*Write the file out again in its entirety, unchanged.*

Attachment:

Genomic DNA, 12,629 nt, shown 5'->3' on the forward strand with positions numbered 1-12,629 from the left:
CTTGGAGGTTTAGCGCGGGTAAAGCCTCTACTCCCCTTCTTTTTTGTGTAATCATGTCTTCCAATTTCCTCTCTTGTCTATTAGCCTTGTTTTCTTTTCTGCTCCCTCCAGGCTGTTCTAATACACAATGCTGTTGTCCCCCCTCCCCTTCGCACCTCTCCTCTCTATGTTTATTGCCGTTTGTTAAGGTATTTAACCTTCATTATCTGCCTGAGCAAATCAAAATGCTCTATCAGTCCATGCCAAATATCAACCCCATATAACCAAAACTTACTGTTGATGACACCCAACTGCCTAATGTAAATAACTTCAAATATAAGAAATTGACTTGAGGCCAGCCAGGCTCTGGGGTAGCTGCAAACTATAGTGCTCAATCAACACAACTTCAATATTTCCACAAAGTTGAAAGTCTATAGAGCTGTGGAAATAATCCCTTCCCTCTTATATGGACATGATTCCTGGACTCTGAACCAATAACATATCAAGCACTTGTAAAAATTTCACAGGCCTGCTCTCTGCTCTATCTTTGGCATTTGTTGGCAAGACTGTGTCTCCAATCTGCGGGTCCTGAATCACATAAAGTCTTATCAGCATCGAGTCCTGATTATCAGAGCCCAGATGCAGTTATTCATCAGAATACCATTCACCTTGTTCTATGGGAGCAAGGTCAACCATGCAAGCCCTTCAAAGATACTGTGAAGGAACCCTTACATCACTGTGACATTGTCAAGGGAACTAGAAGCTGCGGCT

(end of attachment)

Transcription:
Genomic DNA, 12,629 nt, shown 5'->3' on the forward strand with positions numbered 1-12,629 from the left:
CTTGGAGGTTTAGCGCGGGTAAAGCCTCTACTCCCCTTCTTTTTTGTGTAATCATGTCTTCCAATTTCCTCTCTTGTCTATTAGCCTTGTTTTCTTTTCTGCTCCCTCCAGGCTGTTCTAATACACAATGCTGTTGTCCCCCCTCCCCTTCGCACCTCTCCTCTCTATGTTTATTGCCGTTTGTTAAGGTATTTAACCTTCATTATCTGCCTGAGCAAATCAAAATGCTCTATCAGTCCATGCCAAATATCAACCCCATATAACCAAAACTTACTGTTGATGACACCCAACTGCCTAATGTAAATAACTTCAAATATAAGAAATTGACTTGAGGCCAGCCAGGCTCTGGGGTAGCTGCAAACTATAGTGCTCAATCAACACAACTTCAATATTTCCACAAAGTTGAAAGTCTATAGAGCTGTGGAAATAATCCCTTCCCTCTTATATGGACATGATTCCTGGACTCTGAACCAATAACATATCAAGCACTTGTAAAAATTTCACAGGCCTGCTCTCTGCTCTATCTTTGGCATTTGTTGGCAAGACTGTGTCTCCAATCTGCGGGTCCTGAATCACATAAAGTCTTATCAGCATCGAGTCCTGATTATCAGAGCCCAGATGCAGTTATTCATCAGAATACCATTCACCTTGTTCTATGGGAGCAAGGTCAACCATGCAAGCCCTTCAAAGATACTGTGAAGGAACCCTTACATCACTGTGACATTGTCAAGGGAACTAGAAGCTGCGGCT